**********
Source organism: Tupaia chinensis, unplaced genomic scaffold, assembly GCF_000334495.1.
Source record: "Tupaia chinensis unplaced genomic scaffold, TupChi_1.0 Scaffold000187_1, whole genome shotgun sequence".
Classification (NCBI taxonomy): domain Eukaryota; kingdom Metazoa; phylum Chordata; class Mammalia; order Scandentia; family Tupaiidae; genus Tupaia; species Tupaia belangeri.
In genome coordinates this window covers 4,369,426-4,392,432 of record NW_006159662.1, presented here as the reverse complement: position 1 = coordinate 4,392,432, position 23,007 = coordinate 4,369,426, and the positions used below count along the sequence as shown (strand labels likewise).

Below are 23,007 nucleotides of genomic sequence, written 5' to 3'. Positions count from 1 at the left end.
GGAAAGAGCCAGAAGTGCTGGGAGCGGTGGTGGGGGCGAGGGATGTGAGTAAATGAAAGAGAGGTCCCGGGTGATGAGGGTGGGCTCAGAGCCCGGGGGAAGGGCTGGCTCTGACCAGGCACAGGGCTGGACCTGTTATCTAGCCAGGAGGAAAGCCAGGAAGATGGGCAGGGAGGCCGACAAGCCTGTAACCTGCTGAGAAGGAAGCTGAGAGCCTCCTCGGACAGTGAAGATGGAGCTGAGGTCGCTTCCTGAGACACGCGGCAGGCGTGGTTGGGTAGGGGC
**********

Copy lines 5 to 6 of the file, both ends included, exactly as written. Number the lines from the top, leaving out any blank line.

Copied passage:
Below are 23,007 nucleotides of genomic sequence, written 5' to 3'. Positions count from 1 at the left end.
GGAAAGAGCCAGAAGTGCTGGGAGCGGTGGTGGGGGCGAGGGATGTGAGTAAATGAAAGAGAGGTCCCGGGTGATGAGGGTGGGCTCAGAGCCCGGGGGAAGGGCTGGCTCTGACCAGGCACAGGGCTGGACCTGTTATCTAGCCAGGAGGAAAGCCAGGAAGATGGGCAGGGAGGCCGACAAGCCTGTAACCTGCTGAGAAGGAAGCTGAGAGCCTCCTCGGACAGTGAAGATGGAGCTGAGGTCGCTTCCTGAGACACGCGGCAGGCGTGGTTGGGTAGGGGC